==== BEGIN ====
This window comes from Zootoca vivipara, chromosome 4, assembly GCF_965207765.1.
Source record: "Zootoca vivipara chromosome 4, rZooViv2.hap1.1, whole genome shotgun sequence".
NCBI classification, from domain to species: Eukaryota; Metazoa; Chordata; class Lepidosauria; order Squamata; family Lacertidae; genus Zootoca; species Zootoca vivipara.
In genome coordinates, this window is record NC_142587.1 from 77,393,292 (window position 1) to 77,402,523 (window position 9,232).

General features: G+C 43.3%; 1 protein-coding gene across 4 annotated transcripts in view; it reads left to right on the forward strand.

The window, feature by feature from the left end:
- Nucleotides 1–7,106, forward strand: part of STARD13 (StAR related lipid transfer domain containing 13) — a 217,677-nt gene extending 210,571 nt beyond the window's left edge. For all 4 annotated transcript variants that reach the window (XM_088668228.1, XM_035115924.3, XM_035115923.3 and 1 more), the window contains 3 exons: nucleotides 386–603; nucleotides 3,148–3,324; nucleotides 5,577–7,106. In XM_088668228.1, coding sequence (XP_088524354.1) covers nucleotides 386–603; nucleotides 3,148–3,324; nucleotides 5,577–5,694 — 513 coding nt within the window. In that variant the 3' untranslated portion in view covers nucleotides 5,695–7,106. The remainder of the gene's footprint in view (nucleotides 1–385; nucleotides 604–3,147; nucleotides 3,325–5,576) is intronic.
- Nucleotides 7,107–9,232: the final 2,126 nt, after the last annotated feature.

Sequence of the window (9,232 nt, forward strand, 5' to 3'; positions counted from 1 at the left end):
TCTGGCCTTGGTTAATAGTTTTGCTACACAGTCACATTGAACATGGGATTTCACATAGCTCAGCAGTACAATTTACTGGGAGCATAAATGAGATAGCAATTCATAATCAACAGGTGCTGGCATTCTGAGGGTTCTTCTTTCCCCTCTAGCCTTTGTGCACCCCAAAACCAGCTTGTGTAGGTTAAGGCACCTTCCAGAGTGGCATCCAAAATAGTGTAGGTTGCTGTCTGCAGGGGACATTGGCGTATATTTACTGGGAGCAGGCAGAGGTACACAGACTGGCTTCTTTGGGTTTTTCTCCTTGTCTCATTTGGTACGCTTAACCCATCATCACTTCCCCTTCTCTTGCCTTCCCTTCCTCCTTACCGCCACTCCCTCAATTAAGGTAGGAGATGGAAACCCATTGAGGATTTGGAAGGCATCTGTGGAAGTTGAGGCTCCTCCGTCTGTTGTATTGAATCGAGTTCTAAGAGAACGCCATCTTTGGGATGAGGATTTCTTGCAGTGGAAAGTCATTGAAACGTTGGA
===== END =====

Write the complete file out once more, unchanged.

This window comes from Zootoca vivipara, chromosome 4, assembly GCF_965207765.1.
Source record: "Zootoca vivipara chromosome 4, rZooViv2.hap1.1, whole genome shotgun sequence".
NCBI classification, from domain to species: Eukaryota; Metazoa; Chordata; class Lepidosauria; order Squamata; family Lacertidae; genus Zootoca; species Zootoca vivipara.
In genome coordinates, this window is record NC_142587.1 from 77,393,292 (window position 1) to 77,402,523 (window position 9,232).

General features: G+C 43.3%; 1 protein-coding gene across 4 annotated transcripts in view; it reads left to right on the forward strand.

The window, feature by feature from the left end:
- Nucleotides 1–7,106, forward strand: part of STARD13 (StAR related lipid transfer domain containing 13) — a 217,677-nt gene extending 210,571 nt beyond the window's left edge. For all 4 annotated transcript variants that reach the window (XM_088668228.1, XM_035115924.3, XM_035115923.3 and 1 more), the window contains 3 exons: nucleotides 386–603; nucleotides 3,148–3,324; nucleotides 5,577–7,106. In XM_088668228.1, coding sequence (XP_088524354.1) covers nucleotides 386–603; nucleotides 3,148–3,324; nucleotides 5,577–5,694 — 513 coding nt within the window. In that variant the 3' untranslated portion in view covers nucleotides 5,695–7,106. The remainder of the gene's footprint in view (nucleotides 1–385; nucleotides 604–3,147; nucleotides 3,325–5,576) is intronic.
- Nucleotides 7,107–9,232: the final 2,126 nt, after the last annotated feature.

Sequence of the window (9,232 nt, forward strand, 5' to 3'; positions counted from 1 at the left end):
TCTGGCCTTGGTTAATAGTTTTGCTACACAGTCACATTGAACATGGGATTTCACATAGCTCAGCAGTACAATTTACTGGGAGCATAAATGAGATAGCAATTCATAATCAACAGGTGCTGGCATTCTGAGGGTTCTTCTTTCCCCTCTAGCCTTTGTGCACCCCAAAACCAGCTTGTGTAGGTTAAGGCACCTTCCAGAGTGGCATCCAAAATAGTGTAGGTTGCTGTCTGCAGGGGACATTGGCGTATATTTACTGGGAGCAGGCAGAGGTACACAGACTGGCTTCTTTGGGTTTTTCTCCTTGTCTCATTTGGTACGCTTAACCCATCATCACTTCCCCTTCTCTTGCCTTCCCTTCCTCCTTACCGCCACTCCCTCAATTAAGGTAGGAGATGGAAACCCATTGAGGATTTGGAAGGCATCTGTGGAAGTTGAGGCTCCTCCGTCTGTTGTATTGAATCGAGTTCTAAGAGAACGCCATCTTTGGGATGAGGATTTCTTGCAGTGGAAAGTCATTGAAACGTTGGA